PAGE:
Pretty Special Stuff

Has it been a busy week for you, so far? Because it sure has been for us.

Our SEOgrams iOS app is back on the App Store after our recent transition to an Enterprise developer license; we completed and delivered a huge site map for a major university; and we’re busy wrapping up wireframes for two exciting new mobile projects. But that’s only half the story. Everything we do exists as part of the constantly evolving media landscape in which we operate, and was it ever busy out there this week.

For starters, SXSWi (the South By Southwest Interactive festival), wrapping up today in Austin, has produced an impressive amount of buzz as usual – this time thanks to a stunt that turned homeless people into mobile 4G hotspots.

Second, let’s talk about link citation. It used to be sufficient, when citing an online source, to link to its URL (as in the previous paragraph). No longer, though, if the folks behind curatorscode.org have their way. The site launched this week in an effort to enforce attribution standards for people who share things online. Sounds fine and dandy except – get this – they’re concerned that people who share things are missing out on hard-earned credit. Not the creators, but the sharers. Time to get the differences straight, between a via (ᔥ), a hat-tip (↬), and a good old-fashioned stomach heave.

Finally, in a move one could be forgiven for not having heard, Twitter announced a deal to buy also-ran Tumblr knockoff Posterous, in what pretty much everyone alive seems to agree is a talent acquisition. No time like the present to rethink your Posterous strategy – assuming you have the misfortune of having developed and pursued one.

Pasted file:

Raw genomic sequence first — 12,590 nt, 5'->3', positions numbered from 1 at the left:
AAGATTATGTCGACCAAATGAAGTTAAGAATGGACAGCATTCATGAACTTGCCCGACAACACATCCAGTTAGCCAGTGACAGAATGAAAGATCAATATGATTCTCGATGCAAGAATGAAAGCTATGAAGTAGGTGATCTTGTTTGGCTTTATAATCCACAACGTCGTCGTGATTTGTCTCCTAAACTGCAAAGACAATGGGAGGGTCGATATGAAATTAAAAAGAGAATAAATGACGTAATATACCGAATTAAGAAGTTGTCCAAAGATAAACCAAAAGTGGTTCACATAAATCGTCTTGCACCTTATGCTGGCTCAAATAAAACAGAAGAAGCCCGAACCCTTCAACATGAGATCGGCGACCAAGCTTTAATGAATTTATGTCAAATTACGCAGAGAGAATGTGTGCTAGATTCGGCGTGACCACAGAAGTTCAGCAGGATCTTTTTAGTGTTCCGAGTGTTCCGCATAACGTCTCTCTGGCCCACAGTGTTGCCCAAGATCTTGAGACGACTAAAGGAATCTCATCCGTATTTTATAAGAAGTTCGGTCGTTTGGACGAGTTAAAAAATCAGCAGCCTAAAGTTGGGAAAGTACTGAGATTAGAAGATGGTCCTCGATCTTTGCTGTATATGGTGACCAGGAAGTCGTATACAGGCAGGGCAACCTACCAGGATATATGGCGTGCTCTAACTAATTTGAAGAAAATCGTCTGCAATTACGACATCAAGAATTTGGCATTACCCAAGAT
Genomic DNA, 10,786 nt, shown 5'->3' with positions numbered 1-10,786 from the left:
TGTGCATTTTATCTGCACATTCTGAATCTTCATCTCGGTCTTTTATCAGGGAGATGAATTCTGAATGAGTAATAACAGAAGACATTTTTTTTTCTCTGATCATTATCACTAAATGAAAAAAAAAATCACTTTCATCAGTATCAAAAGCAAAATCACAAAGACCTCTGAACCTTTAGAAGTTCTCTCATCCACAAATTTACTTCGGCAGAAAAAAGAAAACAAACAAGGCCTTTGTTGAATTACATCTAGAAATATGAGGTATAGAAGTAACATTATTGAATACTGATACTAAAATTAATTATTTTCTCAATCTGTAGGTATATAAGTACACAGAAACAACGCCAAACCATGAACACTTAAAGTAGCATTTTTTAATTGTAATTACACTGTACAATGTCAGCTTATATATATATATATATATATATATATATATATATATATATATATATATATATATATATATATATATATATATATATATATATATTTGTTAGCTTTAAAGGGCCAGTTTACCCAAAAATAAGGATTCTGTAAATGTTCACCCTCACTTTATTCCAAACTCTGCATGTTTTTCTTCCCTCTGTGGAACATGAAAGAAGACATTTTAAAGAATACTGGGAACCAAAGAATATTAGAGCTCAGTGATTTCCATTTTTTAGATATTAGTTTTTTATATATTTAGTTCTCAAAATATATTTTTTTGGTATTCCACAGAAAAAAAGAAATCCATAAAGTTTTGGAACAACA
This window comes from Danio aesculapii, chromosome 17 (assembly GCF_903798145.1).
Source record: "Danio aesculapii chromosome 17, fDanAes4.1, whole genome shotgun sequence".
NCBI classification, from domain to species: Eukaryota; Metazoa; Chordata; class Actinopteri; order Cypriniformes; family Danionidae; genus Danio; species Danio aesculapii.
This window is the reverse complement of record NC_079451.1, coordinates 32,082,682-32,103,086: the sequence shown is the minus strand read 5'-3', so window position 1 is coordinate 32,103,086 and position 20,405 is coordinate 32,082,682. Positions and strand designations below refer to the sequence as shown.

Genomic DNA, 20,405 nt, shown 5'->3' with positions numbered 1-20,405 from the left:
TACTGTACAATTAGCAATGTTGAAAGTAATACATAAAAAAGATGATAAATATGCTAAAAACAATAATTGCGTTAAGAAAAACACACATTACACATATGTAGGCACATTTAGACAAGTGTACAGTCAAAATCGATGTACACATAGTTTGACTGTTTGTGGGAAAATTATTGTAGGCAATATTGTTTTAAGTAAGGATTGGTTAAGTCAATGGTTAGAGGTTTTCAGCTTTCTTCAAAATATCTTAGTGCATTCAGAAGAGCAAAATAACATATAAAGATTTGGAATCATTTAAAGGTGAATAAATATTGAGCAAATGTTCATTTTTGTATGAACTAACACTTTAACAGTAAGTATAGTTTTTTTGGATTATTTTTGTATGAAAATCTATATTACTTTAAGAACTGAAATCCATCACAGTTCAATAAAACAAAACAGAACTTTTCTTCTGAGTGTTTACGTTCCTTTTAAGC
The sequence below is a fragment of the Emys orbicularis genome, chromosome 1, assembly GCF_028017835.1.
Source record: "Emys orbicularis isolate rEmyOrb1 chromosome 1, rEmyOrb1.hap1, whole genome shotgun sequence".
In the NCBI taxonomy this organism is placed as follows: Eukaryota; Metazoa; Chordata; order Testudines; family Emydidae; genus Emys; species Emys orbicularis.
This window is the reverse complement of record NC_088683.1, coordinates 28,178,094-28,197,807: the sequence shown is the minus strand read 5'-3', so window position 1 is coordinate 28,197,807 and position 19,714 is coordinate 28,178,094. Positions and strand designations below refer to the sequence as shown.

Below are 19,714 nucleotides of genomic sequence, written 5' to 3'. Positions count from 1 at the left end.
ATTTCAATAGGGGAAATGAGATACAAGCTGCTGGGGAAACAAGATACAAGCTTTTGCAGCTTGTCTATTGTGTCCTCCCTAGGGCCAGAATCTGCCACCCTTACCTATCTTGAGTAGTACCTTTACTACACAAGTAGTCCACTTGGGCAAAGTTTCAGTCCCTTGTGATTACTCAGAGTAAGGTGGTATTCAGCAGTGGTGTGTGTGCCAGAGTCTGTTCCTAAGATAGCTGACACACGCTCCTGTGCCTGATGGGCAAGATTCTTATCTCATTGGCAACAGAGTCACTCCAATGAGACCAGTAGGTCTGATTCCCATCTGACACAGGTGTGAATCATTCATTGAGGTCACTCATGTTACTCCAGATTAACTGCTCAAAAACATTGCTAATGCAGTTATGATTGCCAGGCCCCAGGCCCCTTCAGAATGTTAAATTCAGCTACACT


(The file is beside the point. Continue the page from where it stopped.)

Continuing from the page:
And these, these three humongous things from our little corner of worldly concerns, these are but the tip of the iceberg. Any of these three developments could cause ripples throughout our industry. Controversy invites scrutiny. Change enlivens the mind.

This week, the waves of disruption emanated from Austin and led with nascent changes in the social media marketing landscape. Google routinely upends the rules with search algorithm changes. No sooner do we think we’ve fixed a thing in our sights, than it bursts into its next incarnation, and the hunt for understanding resumes.

This – this constant reconciling between our interior and the world – is perhaps my favorite part of what we do in this profession. We track change and hunt meaning. We ignore, subscribe, sort, like, and share our most prized finds. We examine life and its developments with curiosity and enthusiasm, turning it all inside out as we perpetually replenish that which keeps us connected with one another. It’s fun, it keeps us human, and its natural fruits are to help us do great work for inspiring organizations and people.

That’s pretty special stuff.